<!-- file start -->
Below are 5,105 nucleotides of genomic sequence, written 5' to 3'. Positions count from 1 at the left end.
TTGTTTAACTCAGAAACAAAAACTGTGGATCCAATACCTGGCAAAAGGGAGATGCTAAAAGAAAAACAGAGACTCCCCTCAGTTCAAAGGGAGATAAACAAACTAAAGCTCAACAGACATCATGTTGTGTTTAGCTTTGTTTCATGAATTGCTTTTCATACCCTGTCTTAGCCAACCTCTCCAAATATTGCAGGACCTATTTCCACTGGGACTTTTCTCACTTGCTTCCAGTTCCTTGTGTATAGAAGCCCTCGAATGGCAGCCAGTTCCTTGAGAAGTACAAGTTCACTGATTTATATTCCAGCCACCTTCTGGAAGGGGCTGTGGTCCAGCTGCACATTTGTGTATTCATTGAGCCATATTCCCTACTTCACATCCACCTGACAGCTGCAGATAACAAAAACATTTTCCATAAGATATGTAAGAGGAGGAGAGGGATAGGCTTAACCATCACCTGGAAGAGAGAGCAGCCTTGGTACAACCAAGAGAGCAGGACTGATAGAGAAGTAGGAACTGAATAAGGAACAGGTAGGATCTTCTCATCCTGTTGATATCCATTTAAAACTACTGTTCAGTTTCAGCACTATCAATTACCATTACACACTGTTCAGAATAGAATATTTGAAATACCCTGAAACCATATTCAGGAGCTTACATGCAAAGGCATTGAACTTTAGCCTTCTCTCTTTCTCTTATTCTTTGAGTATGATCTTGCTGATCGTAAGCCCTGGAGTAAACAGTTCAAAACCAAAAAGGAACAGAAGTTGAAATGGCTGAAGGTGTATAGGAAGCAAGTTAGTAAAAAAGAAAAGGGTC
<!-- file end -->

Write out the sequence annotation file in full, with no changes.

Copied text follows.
Below are 5,105 nucleotides of genomic sequence, written 5' to 3'. Positions count from 1 at the left end.
TTGTTTAACTCAGAAACAAAAACTGTGGATCCAATACCTGGCAAAAGGGAGATGCTAAAAGAAAAACAGAGACTCCCCTCAGTTCAAAGGGAGATAAACAAACTAAAGCTCAACAGACATCATGTTGTGTTTAGCTTTGTTTCATGAATTGCTTTTCATACCCTGTCTTAGCCAACCTCTCCAAATATTGCAGGACCTATTTCCACTGGGACTTTTCTCACTTGCTTCCAGTTCCTTGTGTATAGAAGCCCTCGAATGGCAGCCAGTTCCTTGAGAAGTACAAGTTCACTGATTTATATTCCAGCCACCTTCTGGAAGGGGCTGTGGTCCAGCTGCACATTTGTGTATTCATTGAGCCATATTCCCTACTTCACATCCACCTGACAGCTGCAGATAACAAAAACATTTTCCATAAGATATGTAAGAGGAGGAGAGGGATAGGCTTAACCATCACCTGGAAGAGAGAGCAGCCTTGGTACAACCAAGAGAGCAGGACTGATAGAGAAGTAGGAACTGAATAAGGAACAGGTAGGATCTTCTCATCCTGTTGATATCCATTTAAAACTACTGTTCAGTTTCAGCACTATCAATTACCATTACACACTGTTCAGAATAGAATATTTGAAATACCCTGAAACCATATTCAGGAGCTTACATGCAAAGGCATTGAACTTTAGCCTTCTCTCTTTCTCTTATTCTTTGAGTATGATCTTGCTGATCGTAAGCCCTGGAGTAAACAGTTCAAAACCAAAAAGGAACAGAAGTTGAAATGGCTGAAGGTGTATAGGAAGCAAGTTAGTAAAAAAGAAAAGGGTC